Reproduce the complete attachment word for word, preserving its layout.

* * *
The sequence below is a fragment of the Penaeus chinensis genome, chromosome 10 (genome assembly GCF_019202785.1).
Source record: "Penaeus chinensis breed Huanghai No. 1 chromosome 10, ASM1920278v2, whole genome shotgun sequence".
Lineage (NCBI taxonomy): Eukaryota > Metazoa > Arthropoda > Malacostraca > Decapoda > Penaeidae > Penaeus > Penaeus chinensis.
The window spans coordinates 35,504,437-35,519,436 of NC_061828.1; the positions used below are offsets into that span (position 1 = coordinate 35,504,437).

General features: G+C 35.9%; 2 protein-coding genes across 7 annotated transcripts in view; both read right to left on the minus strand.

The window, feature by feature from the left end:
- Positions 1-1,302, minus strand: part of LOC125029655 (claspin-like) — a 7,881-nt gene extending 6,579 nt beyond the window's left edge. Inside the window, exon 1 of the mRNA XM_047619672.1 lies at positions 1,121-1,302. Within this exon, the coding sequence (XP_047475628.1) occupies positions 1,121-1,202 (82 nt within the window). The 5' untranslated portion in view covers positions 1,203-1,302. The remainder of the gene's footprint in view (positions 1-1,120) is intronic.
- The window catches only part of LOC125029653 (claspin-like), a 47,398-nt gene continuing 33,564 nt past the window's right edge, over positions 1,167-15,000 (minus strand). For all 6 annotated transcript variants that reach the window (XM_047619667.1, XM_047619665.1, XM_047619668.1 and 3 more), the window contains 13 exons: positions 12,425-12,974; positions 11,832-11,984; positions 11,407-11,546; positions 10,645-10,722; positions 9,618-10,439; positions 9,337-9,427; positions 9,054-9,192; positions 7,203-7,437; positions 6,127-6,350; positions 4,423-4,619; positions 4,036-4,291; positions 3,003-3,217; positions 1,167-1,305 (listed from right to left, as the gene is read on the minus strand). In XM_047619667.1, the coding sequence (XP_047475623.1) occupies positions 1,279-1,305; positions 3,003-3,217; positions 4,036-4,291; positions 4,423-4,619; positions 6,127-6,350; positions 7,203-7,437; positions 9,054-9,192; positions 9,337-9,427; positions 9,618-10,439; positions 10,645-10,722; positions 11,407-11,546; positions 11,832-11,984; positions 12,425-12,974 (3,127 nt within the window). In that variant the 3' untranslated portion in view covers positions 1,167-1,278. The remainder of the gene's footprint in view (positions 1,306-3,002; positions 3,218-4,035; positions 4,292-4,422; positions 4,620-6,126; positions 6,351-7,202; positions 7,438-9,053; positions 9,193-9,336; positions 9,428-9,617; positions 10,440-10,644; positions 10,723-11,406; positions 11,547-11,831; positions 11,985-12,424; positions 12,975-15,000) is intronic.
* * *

The sequence below is a fragment of the Penaeus chinensis genome, chromosome 10 (genome assembly GCF_019202785.1).
Source record: "Penaeus chinensis breed Huanghai No. 1 chromosome 10, ASM1920278v2, whole genome shotgun sequence".
Lineage (NCBI taxonomy): Eukaryota > Metazoa > Arthropoda > Malacostraca > Decapoda > Penaeidae > Penaeus > Penaeus chinensis.
The window spans coordinates 35,504,437-35,519,436 of NC_061828.1; the positions used below are offsets into that span (position 1 = coordinate 35,504,437).

General features: G+C 35.9%; 2 protein-coding genes across 7 annotated transcripts in view; both read right to left on the minus strand.

The window, feature by feature from the left end:
- Positions 1-1,302, minus strand: part of LOC125029655 (claspin-like) — a 7,881-nt gene extending 6,579 nt beyond the window's left edge. Inside the window, exon 1 of the mRNA XM_047619672.1 lies at positions 1,121-1,302. Within this exon, the coding sequence (XP_047475628.1) occupies positions 1,121-1,202 (82 nt within the window). The 5' untranslated portion in view covers positions 1,203-1,302. The remainder of the gene's footprint in view (positions 1-1,120) is intronic.
- The window catches only part of LOC125029653 (claspin-like), a 47,398-nt gene continuing 33,564 nt past the window's right edge, over positions 1,167-15,000 (minus strand). For all 6 annotated transcript variants that reach the window (XM_047619667.1, XM_047619665.1, XM_047619668.1 and 3 more), the window contains 13 exons: positions 12,425-12,974; positions 11,832-11,984; positions 11,407-11,546; positions 10,645-10,722; positions 9,618-10,439; positions 9,337-9,427; positions 9,054-9,192; positions 7,203-7,437; positions 6,127-6,350; positions 4,423-4,619; positions 4,036-4,291; positions 3,003-3,217; positions 1,167-1,305 (listed from right to left, as the gene is read on the minus strand). In XM_047619667.1, the coding sequence (XP_047475623.1) occupies positions 1,279-1,305; positions 3,003-3,217; positions 4,036-4,291; positions 4,423-4,619; positions 6,127-6,350; positions 7,203-7,437; positions 9,054-9,192; positions 9,337-9,427; positions 9,618-10,439; positions 10,645-10,722; positions 11,407-11,546; positions 11,832-11,984; positions 12,425-12,974 (3,127 nt within the window). In that variant the 3' untranslated portion in view covers positions 1,167-1,278. The remainder of the gene's footprint in view (positions 1,306-3,002; positions 3,218-4,035; positions 4,292-4,422; positions 4,620-6,126; positions 6,351-7,202; positions 7,438-9,053; positions 9,193-9,336; positions 9,428-9,617; positions 10,440-10,644; positions 10,723-11,406; positions 11,547-11,831; positions 11,985-12,424; positions 12,975-15,000) is intronic.